On March 10th, 2023, Silicon Valley Bank, the preferred banking partner for many global businesses and start-ups, collapsed because of a bank run on its deposits. According to The Information, SVB holds capital for over 1,000 firms in the venture capital and crypto investment space.

The bank’s failure was the second biggest in American history and the largest bank failure since the financial crisis of 2008. And, at the time of its collapse, SVB was the 16th largest bank in the United States. Naturally, this has invited many opportunistic threat actors looking to take advantage of the collapse. But how are they doing this?

1. Suspicious websites

According to Cyble Research and Intelligence Labs (CRIL), cited here in Cyber Security News, we have seen multiple suspicious websites surface, with obvious intentions to trick users into accessing a malicious website. Suspicious domains that we have seen include: svbcollapse[.]com, svbclaim[.]com, svbbailout[.]com, svblogin[.]com, and so many more!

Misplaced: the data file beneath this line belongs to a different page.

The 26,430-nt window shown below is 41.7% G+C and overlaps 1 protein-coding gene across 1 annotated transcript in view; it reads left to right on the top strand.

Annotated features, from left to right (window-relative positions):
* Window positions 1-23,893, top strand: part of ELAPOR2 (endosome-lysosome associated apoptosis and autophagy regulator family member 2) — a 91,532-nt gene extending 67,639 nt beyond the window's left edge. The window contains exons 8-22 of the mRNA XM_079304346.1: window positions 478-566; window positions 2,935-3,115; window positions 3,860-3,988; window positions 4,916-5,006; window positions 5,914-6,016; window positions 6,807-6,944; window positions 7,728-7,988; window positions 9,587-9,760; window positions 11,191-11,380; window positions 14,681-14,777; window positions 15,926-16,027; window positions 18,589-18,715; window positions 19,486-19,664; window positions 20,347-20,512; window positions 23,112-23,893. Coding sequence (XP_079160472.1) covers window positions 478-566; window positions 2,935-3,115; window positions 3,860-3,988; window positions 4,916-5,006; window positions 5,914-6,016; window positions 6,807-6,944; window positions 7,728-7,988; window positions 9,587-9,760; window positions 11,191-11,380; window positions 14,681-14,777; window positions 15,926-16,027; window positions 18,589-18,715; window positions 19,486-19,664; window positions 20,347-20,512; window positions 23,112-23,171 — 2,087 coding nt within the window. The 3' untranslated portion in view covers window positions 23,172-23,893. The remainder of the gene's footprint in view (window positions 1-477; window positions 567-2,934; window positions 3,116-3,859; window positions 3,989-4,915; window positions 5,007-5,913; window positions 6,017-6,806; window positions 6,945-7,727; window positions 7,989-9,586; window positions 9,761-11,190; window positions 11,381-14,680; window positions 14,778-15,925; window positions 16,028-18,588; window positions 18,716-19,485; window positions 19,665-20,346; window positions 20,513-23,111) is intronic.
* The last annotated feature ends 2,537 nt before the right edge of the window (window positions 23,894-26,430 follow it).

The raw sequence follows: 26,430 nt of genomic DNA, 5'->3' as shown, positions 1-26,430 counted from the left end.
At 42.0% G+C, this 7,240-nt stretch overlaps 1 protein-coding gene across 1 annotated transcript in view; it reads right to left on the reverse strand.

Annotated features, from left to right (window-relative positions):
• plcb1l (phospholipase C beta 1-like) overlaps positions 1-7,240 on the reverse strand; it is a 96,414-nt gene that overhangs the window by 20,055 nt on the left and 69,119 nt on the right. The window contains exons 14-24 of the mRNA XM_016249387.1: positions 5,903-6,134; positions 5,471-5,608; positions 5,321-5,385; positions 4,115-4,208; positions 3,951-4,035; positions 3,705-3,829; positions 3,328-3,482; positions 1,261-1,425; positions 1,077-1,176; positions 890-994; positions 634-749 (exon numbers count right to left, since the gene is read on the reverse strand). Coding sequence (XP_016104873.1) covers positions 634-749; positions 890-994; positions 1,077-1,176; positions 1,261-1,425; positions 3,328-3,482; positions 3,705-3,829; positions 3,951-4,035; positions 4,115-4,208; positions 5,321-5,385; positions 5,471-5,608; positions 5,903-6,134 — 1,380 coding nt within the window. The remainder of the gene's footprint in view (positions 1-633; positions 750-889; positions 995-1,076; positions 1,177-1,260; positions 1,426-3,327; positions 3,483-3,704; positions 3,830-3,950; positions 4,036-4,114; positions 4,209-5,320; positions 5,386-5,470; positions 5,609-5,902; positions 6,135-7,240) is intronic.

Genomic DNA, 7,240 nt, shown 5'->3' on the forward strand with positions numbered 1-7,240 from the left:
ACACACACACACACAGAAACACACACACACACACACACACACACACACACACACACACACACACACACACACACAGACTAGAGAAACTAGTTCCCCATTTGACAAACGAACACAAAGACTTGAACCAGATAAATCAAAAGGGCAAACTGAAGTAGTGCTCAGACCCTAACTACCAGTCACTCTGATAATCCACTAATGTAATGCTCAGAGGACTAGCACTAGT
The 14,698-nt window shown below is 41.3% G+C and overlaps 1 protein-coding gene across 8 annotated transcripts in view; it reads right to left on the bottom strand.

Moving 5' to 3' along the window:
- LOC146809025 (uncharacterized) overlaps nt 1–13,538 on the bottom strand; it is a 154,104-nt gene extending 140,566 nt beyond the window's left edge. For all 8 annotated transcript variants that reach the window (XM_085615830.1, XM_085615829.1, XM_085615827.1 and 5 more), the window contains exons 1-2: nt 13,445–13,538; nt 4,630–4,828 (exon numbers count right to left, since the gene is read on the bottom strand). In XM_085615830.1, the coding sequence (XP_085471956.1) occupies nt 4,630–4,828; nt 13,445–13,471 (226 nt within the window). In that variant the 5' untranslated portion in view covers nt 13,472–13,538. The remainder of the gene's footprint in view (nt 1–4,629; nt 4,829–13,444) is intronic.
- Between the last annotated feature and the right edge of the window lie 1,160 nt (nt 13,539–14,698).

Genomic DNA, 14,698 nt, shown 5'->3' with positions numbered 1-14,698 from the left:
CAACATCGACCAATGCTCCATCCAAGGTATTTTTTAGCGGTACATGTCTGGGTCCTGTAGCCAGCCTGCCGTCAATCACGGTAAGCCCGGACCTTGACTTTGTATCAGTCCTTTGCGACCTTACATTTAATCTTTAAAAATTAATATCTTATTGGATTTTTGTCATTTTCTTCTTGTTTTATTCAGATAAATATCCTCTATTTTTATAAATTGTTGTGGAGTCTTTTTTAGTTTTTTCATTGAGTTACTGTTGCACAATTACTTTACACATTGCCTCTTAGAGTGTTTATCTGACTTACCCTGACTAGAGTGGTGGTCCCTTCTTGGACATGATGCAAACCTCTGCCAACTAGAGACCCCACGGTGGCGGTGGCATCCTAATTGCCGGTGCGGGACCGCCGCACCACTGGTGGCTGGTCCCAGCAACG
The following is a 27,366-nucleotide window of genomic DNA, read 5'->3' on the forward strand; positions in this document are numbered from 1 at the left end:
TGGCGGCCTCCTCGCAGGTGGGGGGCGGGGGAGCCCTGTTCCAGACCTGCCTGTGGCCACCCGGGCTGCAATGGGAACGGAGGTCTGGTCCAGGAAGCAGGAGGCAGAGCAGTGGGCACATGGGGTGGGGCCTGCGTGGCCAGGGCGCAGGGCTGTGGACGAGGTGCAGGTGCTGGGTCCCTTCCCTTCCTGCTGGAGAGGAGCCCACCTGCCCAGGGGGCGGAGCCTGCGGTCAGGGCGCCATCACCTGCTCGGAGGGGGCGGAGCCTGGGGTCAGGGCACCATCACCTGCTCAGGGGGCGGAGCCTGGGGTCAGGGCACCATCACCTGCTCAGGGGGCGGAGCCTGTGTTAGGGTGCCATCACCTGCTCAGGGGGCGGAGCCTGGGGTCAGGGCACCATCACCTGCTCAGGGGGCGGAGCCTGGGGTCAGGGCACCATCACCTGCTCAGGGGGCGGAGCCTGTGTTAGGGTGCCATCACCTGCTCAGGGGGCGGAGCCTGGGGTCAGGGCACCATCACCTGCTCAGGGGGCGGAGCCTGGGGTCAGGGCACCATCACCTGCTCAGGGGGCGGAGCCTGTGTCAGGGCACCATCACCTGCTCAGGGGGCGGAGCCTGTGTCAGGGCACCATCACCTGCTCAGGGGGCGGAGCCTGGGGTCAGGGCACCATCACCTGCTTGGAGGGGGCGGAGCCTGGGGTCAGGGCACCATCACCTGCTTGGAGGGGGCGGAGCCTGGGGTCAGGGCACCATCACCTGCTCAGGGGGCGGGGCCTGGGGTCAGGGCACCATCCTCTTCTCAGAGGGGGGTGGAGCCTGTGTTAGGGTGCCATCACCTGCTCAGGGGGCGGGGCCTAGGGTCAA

ReliaQuest noted that, between March 6th and 12th 2023, a total of 95 new domains “likely impersonating SVB, none of which are registered to registrars previously used by SVB” had popped up. ReliaQuest also made clear that this is 11 times the average of spoof domains!

Using these legitimate-looking domains, scammers have been contacting both former/current SVB employees as well as customers anxious about the state of their finances. In most cases, the threat actor would offer a support package, loans, or even legal services to combat the ramifications of SVB’s collapse on the target.

2. Fake cryptocurrency exchange